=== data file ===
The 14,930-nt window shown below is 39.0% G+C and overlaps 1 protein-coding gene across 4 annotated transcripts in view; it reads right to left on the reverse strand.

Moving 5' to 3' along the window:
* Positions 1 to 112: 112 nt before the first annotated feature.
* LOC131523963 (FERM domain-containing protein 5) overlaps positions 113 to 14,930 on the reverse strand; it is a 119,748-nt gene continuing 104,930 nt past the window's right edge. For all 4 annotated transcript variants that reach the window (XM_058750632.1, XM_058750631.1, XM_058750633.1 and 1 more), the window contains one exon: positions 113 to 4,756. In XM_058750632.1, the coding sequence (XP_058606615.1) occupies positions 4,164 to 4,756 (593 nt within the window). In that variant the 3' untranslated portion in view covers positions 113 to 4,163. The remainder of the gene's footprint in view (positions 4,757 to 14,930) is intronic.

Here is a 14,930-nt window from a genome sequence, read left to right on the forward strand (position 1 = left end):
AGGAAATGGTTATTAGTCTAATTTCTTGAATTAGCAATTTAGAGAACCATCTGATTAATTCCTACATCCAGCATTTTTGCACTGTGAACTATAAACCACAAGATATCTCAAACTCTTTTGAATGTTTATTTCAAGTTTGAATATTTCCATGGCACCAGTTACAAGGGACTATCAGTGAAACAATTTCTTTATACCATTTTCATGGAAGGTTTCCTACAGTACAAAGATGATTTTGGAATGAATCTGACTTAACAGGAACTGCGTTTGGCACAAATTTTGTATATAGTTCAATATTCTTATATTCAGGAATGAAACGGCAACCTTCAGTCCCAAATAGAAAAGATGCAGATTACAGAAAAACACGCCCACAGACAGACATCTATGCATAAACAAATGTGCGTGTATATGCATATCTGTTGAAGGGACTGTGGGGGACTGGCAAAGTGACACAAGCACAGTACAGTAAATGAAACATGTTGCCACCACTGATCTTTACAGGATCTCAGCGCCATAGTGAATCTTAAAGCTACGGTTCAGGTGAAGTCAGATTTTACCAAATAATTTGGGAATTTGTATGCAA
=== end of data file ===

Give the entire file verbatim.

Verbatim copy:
The 14,930-nt window shown below is 39.0% G+C and overlaps 1 protein-coding gene across 4 annotated transcripts in view; it reads right to left on the reverse strand.

Moving 5' to 3' along the window:
* Positions 1 to 112: 112 nt before the first annotated feature.
* LOC131523963 (FERM domain-containing protein 5) overlaps positions 113 to 14,930 on the reverse strand; it is a 119,748-nt gene continuing 104,930 nt past the window's right edge. For all 4 annotated transcript variants that reach the window (XM_058750632.1, XM_058750631.1, XM_058750633.1 and 1 more), the window contains one exon: positions 113 to 4,756. In XM_058750632.1, the coding sequence (XP_058606615.1) occupies positions 4,164 to 4,756 (593 nt within the window). In that variant the 3' untranslated portion in view covers positions 113 to 4,163. The remainder of the gene's footprint in view (positions 4,757 to 14,930) is intronic.

Here is a 14,930-nt window from a genome sequence, read left to right on the forward strand (position 1 = left end):
AGGAAATGGTTATTAGTCTAATTTCTTGAATTAGCAATTTAGAGAACCATCTGATTAATTCCTACATCCAGCATTTTTGCACTGTGAACTATAAACCACAAGATATCTCAAACTCTTTTGAATGTTTATTTCAAGTTTGAATATTTCCATGGCACCAGTTACAAGGGACTATCAGTGAAACAATTTCTTTATACCATTTTCATGGAAGGTTTCCTACAGTACAAAGATGATTTTGGAATGAATCTGACTTAACAGGAACTGCGTTTGGCACAAATTTTGTATATAGTTCAATATTCTTATATTCAGGAATGAAACGGCAACCTTCAGTCCCAAATAGAAAAGATGCAGATTACAGAAAAACACGCCCACAGACAGACATCTATGCATAAACAAATGTGCGTGTATATGCATATCTGTTGAAGGGACTGTGGGGGACTGGCAAAGTGACACAAGCACAGTACAGTAAATGAAACATGTTGCCACCACTGATCTTTACAGGATCTCAGCGCCATAGTGAATCTTAAAGCTACGGTTCAGGTGAAGTCAGATTTTACCAAATAATTTGGGAATTTGTATGCAA